The Icelandic goat is an endangered species, so Háafell goat farm works hard to protect and maintain the goat population in Iceland. Expect a very warm welcome from the playful goat residents who are friendly and like to meet new people – some have even featured in HBO’s Game of Thrones. The owners will provide plenty of information about their beloved charges and there’s a small shop on site where you can pick up a variety of fresh produce, from homemade cheeses and ice-cream to skincare products. It’s also possible to foster a goat for a small fee – foster parents will receive regular updates and pictures of their goat as well as enjoy two free visits to the farm with their families each year.
Those that can’t help but indulge in a tipple or two when on holiday should make time to visit Steðji, one of the most famous micro breweries in Iceland. Learn about the heritage of Icelandic beer, see how it’s brewed on site and sample the fine glacier water-brewed beverages in a fun, friendly and relaxing environment. This family-run brewhouse has a top selection of local beers, from strawberry beer to lager and seasonal beers – you might find it hard to pick your favourite! Visits last around 45 minutes and, thanks to its accessible location, can easily be tagged on to some of west Iceland’s most popular tours.
Make your own journey to the centre of the earth with a tour down into the depths of the 8,000-year-old Vatnshellir Cave. This lava tube descends 35m below the surface and stretches more than 200m in length, so expect to negotiate staircases and uneven ground during this unique and unforgettable experience – sensible shoes are a must. Marvel at the fascinating formations and features in the upper part of the lava cave, before experiencing what total darkness looks and feels like in the lower regions when your guide switches off the torch.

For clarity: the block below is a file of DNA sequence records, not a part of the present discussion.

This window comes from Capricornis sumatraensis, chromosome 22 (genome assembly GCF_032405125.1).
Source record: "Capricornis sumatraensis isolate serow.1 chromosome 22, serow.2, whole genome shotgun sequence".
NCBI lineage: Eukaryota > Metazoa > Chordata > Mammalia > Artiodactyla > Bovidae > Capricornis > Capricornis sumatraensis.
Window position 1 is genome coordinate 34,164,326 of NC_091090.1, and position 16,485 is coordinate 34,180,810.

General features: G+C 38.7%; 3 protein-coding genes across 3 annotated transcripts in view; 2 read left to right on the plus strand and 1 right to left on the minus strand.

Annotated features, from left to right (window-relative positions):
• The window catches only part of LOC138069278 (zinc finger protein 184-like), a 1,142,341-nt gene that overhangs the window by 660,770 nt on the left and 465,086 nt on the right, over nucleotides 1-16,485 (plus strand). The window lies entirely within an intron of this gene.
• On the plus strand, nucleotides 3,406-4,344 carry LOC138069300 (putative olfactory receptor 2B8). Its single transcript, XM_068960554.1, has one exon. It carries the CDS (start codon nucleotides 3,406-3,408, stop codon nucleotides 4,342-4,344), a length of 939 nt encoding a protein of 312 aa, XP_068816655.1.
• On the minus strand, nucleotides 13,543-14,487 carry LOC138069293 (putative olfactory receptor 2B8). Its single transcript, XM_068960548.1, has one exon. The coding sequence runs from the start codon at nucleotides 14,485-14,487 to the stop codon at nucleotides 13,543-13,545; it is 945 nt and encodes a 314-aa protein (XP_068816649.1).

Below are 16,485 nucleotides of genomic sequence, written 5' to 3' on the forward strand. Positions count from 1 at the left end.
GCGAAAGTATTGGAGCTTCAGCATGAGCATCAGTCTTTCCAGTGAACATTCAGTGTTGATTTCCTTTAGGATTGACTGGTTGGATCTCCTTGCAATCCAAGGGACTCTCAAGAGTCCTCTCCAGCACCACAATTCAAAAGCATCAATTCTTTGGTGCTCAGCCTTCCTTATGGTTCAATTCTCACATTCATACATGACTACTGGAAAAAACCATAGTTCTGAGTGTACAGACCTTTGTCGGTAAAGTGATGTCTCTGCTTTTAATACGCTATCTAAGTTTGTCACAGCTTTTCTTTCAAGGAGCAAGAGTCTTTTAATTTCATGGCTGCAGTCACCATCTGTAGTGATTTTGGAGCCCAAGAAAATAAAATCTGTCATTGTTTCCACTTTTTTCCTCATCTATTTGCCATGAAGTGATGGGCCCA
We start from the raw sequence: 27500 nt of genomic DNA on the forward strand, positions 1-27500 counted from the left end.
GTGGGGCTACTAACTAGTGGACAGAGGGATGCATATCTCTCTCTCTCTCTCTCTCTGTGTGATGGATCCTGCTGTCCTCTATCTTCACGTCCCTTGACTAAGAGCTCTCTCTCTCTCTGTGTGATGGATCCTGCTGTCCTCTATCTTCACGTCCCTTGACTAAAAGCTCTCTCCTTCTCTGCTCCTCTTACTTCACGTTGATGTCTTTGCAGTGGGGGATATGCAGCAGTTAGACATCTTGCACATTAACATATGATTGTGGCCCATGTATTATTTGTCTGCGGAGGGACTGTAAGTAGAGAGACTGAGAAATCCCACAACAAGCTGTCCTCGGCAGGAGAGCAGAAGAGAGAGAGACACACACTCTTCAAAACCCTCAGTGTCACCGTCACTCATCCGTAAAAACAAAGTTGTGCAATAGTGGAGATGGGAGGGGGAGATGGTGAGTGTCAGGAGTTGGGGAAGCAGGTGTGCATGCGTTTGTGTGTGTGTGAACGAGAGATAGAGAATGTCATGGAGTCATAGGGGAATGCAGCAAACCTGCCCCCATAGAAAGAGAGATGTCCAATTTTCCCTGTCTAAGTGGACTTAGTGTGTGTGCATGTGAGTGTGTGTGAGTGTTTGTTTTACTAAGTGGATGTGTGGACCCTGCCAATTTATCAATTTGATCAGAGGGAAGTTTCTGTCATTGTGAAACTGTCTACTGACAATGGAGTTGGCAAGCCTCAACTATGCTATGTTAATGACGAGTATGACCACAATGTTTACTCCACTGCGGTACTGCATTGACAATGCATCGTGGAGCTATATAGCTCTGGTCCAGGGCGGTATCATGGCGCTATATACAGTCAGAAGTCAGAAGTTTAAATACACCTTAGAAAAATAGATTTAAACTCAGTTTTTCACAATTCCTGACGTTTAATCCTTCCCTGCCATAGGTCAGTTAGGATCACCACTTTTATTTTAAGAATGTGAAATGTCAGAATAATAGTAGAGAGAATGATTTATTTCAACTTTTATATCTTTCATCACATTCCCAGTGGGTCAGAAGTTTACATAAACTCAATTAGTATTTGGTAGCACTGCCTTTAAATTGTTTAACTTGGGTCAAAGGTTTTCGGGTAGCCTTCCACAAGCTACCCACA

If committing your Icelandic adventure to film is an essential consideration, be sure to visit the most photographed mountain in Iceland – Kirkjufell. Rising 463m above sea level, this perfectly symmetrical cone is an unmissable part of west Iceland’s coastal skyline. As well as being a photographer’s dream, the beautiful nature trails and abundant bird life of the mountain make it an ideal destination for those who can’t get enough of the Great Outdoors. Stand beside the Kirkjufellsfoss waterfall for the best view of this iconic mountain.
The wide, shallow bay of Breiðafjörður is one of the best destinations for nature lovers in west Iceland. The region is made up of around 3,000 islands, islets and skerries, all playing host to around 50 breeding birds, including the common shag, puffin and the magnificent white-tailed eagle. Hop aboard a boat tour to make the most of this diverse natural environment, admiring the fairy-tale scenery and maybe even sampling a taste of fresh-off-the-boat shellfish en route.
There is no best time to visit west Iceland – this beautiful part of the country offers exciting experiences and memorable moments to be enjoyed all year round. However, if there’s an activity or tour you have your heart set on, it could affect which time of year you choose to travel…
Spring is an excellent time for hiking, visiting waterfalls and experiencing glorious winter wonderland landscapes, as the snow begins to melt. April is the best month for scoring off-peak bargains.
Thanks to the longer days in the Land of the Midnight Sun, summertime is a great season to go bird and whale watching. It’s also the perfect time of year for a soak in one of Iceland’s many geothermal pools.
Autumn in west Iceland is popular amongst music lovers due to the international Iceland Airwaves festival, held in Reykjavik. Hiking through woodland, ablaze with colour, is also one of the highlights at this time of year.
Finally, winter is the best time to visit Iceland if you’re seeking that magical Northern Lights experience. It may well be wet, cold and windy at this time of year, but the ice caves, glacier hiking and snowmobiling opportunities are excellent activities to partake in – just be sure to pack appropriately.
This recently renovated 3-star hotel is nestled in the charming fishing village of Stykkishólmur, by the sea.
With a picturesque location, right at the foot of the Snæfellsjokull Glacier, Fosshotel Hellnar offers a west Iceland experience like no other